Laws Protecting You Against Negligent Employers in Colorado
The Colorado government has laws in place that protect the state’s hard-working employees. As a worker in The Centennial State, you have a plethora of rights and protections under several different systems. The workers’ compensation program provides automatic benefits if you sustain injuries on the job. The civil justice system allows you to sue your employer and/or other parties if negligence caused your injuries. There are many state, federal, and local parties looking out for your best interests as an employee. Learn how the law is on your side.
Colorado Workers’ Compensation System
The Colorado Workers’ Compensation Act provides an exclusive remedy to employees. It is a mutual agreement between employees and employers. The employee can receive necessary medical treatment and a portion of lost wages after work-related injuries, no questions asked, as long as the employee agrees to give up his or her right to sue the employer. Almost every employer in Colorado must carry workers’ compensation insurance, to provide this benefit to employees should an on-the-job accident occur. The employer cannot deduct the cost of this insurance from employees’ wages.
If you file a workers’ compensation claim, you cannot sue your employer. You can, however, sue a coworker, product manufacturer, or other third party. The law allows you to potentially recover through both workers’ compensation insurance and a personal injury claim if a third party caused your accident. Consider all of your options before filing a workers’ comp claim in Colorado. If your employer was the negligent party, a personal injury lawsuit may be in your best interest.
Employer Responsibilities to Employees
According to the law, employers must maintain a safe working environment for employees at all times. The Occupational Safety and Health Administration (OSHA) is a federal body that enforces strict safety codes that all employers must obey. Any violation of an OSHA or other standard could result in severe fines, penalties, and even criminal charges if an employee sustains an injury because of the violated rule. Employees have the right to report safety violations without fear of retaliation.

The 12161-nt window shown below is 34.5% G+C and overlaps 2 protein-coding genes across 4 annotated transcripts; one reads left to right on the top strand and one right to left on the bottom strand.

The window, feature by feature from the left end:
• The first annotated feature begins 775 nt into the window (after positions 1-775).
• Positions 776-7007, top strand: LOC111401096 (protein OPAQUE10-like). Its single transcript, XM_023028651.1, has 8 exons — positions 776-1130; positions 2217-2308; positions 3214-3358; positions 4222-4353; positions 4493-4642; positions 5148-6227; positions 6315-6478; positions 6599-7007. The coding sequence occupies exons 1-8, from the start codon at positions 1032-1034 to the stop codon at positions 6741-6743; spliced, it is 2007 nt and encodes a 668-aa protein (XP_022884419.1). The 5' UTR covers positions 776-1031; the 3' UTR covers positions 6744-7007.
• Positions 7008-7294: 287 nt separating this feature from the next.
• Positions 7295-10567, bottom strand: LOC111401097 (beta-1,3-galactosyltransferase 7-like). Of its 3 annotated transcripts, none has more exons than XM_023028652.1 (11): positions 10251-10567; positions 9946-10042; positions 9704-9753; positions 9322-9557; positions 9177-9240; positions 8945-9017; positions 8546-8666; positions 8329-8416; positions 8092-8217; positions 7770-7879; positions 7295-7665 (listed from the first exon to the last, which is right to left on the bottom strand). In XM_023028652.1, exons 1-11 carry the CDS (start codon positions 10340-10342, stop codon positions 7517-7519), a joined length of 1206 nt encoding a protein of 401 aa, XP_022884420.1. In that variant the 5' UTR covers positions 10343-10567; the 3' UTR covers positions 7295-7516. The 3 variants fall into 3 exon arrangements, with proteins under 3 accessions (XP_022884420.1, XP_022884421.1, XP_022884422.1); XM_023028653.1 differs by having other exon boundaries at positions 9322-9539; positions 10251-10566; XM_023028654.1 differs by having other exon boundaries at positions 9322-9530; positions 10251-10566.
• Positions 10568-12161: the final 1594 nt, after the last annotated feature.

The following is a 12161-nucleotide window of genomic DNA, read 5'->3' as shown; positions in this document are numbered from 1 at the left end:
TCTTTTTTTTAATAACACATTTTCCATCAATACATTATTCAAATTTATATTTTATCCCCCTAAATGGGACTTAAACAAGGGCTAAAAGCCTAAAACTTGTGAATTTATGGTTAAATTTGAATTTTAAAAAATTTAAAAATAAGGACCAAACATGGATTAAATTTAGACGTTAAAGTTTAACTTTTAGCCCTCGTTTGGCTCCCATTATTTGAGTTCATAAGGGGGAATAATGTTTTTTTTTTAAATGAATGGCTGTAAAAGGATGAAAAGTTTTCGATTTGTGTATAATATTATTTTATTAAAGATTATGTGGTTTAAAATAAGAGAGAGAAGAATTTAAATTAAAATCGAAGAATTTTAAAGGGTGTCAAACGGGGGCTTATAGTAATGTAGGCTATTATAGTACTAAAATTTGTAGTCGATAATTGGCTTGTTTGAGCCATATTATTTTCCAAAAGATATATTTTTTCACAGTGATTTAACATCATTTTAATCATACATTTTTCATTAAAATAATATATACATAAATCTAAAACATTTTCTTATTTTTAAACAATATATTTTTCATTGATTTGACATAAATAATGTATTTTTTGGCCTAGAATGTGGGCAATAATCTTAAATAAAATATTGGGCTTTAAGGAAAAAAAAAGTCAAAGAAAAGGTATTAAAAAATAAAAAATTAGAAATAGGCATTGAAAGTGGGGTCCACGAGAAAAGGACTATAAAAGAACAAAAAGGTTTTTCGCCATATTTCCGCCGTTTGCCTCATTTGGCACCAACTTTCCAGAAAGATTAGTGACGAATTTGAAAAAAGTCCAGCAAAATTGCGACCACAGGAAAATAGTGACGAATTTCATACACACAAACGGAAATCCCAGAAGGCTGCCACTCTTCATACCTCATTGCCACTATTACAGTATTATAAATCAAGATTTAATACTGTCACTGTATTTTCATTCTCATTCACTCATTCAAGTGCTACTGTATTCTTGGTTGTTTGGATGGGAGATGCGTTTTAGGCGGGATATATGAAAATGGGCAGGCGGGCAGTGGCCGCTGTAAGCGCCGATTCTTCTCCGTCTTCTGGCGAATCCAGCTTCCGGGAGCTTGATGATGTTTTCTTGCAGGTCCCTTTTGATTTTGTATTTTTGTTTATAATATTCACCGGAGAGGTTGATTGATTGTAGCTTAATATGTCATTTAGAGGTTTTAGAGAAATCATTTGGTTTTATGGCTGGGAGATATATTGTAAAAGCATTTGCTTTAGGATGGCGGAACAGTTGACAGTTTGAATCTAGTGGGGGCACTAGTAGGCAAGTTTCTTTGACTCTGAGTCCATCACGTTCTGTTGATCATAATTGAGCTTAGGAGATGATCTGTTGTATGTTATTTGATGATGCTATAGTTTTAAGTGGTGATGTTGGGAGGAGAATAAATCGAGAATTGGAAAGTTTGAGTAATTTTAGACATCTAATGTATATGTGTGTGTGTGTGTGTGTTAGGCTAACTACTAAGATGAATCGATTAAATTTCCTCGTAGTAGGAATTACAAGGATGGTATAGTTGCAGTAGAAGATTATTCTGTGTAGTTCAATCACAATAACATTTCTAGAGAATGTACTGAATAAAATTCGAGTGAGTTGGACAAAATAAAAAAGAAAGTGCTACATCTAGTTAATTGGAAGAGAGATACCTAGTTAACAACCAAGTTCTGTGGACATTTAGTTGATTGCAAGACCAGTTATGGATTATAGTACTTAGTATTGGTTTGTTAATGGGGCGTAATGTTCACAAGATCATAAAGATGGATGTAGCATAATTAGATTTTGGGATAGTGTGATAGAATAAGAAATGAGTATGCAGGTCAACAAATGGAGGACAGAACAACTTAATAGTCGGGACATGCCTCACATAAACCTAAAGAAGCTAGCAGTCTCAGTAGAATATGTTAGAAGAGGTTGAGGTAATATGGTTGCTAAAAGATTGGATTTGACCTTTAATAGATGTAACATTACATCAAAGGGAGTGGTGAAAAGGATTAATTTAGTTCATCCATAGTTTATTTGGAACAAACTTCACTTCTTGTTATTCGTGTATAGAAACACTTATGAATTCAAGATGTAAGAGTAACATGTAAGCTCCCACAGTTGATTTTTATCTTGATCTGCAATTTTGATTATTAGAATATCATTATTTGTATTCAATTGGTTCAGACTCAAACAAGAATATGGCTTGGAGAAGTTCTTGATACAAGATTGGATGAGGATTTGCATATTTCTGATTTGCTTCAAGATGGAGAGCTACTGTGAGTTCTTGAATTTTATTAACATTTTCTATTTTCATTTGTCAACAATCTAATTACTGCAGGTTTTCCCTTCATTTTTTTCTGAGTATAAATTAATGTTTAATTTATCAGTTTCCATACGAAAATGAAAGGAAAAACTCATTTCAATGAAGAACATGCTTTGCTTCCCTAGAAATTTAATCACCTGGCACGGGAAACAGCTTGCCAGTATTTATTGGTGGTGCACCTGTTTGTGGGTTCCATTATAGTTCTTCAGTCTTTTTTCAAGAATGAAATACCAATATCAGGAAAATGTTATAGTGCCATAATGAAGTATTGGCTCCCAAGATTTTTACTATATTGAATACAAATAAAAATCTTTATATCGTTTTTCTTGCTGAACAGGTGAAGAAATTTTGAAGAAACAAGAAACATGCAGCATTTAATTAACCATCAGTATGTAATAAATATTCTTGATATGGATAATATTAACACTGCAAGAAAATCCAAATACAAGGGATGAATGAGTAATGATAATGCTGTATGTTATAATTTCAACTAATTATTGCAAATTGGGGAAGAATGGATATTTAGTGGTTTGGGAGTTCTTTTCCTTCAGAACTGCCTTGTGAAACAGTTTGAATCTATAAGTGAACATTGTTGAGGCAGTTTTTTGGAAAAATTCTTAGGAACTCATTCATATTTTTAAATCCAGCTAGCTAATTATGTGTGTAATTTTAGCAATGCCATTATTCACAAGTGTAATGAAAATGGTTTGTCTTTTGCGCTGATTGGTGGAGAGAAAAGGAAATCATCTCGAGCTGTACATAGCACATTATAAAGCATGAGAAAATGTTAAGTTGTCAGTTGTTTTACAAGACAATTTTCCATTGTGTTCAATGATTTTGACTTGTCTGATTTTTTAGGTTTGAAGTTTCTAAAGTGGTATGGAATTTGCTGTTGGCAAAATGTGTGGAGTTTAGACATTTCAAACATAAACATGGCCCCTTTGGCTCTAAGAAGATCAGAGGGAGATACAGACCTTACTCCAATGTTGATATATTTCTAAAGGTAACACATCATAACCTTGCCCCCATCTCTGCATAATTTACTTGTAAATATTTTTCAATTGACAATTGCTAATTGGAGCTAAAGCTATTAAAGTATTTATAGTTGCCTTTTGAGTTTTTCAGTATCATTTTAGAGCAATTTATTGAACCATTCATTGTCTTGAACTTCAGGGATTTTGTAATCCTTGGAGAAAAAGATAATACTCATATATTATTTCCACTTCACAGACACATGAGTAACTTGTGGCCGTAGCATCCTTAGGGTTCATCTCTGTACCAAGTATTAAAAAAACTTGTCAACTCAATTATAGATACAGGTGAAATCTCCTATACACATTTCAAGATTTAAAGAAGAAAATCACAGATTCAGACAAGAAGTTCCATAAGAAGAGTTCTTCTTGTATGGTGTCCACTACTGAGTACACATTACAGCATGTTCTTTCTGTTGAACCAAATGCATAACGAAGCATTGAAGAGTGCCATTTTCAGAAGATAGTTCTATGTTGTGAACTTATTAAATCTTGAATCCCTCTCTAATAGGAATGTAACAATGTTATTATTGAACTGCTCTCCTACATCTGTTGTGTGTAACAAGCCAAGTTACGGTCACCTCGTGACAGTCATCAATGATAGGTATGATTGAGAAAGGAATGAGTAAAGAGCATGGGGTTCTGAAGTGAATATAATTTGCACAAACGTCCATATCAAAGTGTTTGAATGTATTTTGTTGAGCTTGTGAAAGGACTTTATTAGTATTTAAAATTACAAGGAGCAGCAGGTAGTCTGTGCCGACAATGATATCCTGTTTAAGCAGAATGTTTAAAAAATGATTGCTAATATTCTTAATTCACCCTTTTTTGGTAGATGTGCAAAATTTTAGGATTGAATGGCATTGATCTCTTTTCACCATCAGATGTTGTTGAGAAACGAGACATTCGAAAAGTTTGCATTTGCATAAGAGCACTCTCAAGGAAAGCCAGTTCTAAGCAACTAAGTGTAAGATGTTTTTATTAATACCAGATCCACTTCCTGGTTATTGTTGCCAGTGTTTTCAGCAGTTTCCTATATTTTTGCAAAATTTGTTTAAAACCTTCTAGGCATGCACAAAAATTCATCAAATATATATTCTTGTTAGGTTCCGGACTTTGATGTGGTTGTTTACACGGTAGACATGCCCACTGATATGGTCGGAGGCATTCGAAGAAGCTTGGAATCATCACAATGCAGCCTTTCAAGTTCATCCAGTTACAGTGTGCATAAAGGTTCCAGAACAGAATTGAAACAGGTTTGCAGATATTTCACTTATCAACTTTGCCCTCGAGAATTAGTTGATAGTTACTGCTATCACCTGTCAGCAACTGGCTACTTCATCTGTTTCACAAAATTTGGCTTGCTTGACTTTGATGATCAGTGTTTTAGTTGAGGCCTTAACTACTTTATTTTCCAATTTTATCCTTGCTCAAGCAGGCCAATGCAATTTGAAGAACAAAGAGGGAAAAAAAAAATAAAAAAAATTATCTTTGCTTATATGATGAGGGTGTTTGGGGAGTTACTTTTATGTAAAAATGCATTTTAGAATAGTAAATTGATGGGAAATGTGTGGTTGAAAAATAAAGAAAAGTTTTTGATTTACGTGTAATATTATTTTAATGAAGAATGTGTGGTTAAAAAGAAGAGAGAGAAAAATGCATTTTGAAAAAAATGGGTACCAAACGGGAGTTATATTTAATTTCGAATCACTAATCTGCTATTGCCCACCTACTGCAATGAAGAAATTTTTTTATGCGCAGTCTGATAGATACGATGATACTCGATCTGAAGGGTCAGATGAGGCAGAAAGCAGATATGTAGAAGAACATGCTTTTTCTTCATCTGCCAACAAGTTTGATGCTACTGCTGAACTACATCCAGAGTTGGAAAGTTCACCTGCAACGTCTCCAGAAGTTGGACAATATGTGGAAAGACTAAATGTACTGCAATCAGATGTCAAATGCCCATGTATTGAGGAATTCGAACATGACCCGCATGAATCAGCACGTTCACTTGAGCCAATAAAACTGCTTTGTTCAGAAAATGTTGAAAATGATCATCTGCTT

As soon as an employee reports a workplace injury, the employer has a duty to promptly provide medical treatment. The employer must allow the employee to visit the nearest medical facility for treatment. The employer must provide a list of approved healthcare providers to the injured party within seven business days. The employer should investigate the accident and notify the insurance company of any injuries within 10 days. If an employer fails in any of these duties after a workplace injury, the injured party could potentially sue for negligence.
If you have reason to believe your employer has been negligent in any shape and form relating to your recent workplace injury, talk to an attorney. This includes if your employer failed to maintain a safe work environment, to properly train employees, to provide proper safety equipment, to have workers’ compensation insurance, or to handle your injury claim in accordance with the law. These acts of negligence could provide grounds for a personal injury lawsuit, or a wrongful death claim if a loved one died on the job because of an employer’s negligence. Speak to a work injury lawyer in Denver for more information.